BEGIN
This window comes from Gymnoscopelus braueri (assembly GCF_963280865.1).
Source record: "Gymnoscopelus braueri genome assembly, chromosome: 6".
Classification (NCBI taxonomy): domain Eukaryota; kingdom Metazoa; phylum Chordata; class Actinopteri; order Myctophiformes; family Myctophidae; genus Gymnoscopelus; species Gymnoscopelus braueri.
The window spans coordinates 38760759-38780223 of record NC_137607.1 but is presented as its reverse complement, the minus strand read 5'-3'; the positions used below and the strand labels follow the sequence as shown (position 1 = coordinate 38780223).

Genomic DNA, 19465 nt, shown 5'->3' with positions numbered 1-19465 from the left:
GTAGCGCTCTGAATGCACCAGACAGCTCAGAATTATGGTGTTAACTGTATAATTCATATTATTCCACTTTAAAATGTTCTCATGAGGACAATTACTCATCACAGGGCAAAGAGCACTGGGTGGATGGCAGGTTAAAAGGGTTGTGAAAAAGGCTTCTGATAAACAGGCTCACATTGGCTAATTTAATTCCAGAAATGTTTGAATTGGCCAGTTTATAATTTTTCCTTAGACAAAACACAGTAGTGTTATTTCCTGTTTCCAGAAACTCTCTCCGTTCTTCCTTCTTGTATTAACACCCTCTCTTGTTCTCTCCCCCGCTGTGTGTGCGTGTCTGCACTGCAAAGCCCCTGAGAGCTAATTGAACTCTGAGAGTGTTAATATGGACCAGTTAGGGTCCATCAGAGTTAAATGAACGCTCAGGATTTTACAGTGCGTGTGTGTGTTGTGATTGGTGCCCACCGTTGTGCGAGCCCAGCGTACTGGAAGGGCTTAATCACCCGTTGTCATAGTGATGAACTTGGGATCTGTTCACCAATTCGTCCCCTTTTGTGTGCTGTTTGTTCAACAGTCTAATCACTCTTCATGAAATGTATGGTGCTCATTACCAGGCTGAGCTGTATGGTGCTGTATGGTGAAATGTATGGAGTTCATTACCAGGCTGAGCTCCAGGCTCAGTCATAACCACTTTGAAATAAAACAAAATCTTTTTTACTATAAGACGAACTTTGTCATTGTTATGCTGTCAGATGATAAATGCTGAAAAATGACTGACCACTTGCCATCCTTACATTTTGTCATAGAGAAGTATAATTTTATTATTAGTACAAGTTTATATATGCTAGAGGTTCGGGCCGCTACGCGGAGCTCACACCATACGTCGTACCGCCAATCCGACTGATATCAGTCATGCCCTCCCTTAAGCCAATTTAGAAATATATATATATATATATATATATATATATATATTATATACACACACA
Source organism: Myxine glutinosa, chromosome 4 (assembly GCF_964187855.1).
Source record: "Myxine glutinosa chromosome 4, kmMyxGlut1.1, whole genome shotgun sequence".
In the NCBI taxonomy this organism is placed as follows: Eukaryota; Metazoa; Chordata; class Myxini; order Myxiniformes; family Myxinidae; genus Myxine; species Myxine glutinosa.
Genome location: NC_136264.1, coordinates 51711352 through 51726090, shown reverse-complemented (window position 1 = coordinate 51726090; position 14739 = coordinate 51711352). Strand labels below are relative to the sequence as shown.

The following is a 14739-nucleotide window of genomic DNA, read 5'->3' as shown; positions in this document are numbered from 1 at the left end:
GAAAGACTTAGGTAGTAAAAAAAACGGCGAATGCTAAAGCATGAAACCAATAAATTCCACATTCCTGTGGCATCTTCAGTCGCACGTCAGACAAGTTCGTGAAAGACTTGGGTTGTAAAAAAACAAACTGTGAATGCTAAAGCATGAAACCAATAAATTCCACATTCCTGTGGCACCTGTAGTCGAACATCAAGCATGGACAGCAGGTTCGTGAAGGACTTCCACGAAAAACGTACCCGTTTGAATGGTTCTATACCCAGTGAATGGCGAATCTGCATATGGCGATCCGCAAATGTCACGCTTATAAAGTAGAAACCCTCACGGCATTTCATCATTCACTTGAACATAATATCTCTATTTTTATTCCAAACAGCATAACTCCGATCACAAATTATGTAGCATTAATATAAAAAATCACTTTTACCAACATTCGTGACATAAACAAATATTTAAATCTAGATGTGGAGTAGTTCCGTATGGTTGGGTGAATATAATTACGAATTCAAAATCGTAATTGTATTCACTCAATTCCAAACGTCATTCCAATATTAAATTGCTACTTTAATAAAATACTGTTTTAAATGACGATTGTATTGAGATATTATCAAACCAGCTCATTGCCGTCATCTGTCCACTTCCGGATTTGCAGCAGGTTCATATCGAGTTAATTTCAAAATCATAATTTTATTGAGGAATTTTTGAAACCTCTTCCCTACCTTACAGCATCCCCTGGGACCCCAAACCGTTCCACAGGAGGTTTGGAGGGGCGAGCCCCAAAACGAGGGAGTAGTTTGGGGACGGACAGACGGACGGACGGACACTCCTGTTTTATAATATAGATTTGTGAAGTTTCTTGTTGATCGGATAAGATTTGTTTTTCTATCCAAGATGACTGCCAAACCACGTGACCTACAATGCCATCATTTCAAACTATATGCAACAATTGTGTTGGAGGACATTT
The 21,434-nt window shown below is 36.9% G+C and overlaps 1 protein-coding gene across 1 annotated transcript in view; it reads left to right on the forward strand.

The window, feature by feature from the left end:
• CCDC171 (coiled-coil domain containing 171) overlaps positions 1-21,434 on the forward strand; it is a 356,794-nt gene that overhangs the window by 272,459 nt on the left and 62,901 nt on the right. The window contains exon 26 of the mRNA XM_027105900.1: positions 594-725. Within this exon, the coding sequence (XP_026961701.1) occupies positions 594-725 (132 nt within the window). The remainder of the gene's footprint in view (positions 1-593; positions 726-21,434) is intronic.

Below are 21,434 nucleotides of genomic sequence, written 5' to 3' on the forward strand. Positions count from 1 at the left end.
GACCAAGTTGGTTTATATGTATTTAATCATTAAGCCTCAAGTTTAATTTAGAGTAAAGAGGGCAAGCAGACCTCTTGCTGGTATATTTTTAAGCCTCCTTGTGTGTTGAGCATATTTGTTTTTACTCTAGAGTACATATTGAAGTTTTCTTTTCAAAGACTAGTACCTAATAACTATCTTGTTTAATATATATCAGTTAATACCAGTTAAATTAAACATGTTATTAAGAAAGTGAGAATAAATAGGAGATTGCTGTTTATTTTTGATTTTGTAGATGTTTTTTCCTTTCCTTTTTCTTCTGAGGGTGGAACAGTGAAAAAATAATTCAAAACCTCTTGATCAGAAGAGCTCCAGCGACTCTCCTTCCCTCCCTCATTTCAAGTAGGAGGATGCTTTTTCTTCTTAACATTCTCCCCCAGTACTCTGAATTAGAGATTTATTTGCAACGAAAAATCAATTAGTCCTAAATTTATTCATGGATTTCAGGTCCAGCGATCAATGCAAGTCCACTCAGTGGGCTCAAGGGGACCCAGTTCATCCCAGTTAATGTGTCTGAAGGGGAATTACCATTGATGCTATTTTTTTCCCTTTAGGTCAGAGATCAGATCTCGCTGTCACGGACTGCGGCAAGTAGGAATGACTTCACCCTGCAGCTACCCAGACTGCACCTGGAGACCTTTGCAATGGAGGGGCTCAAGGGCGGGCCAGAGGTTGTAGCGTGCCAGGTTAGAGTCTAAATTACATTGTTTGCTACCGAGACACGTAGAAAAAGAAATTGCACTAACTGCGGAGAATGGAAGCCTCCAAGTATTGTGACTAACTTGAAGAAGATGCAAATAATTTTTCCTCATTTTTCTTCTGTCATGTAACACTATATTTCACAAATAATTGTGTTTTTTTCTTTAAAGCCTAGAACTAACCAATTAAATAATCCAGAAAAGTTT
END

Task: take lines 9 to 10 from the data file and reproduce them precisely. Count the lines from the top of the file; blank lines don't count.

In the NCBI taxonomy this organism is placed as follows: Eukaryota; Metazoa; Chordata; class Myxini; order Myxiniformes; family Myxinidae; genus Myxine; species Myxine glutinosa.
Genome location: NC_136264.1, coordinates 51711352 through 51726090, shown reverse-complemented (window position 1 = coordinate 51726090; position 14739 = coordinate 51711352). Strand labels below are relative to the sequence as shown.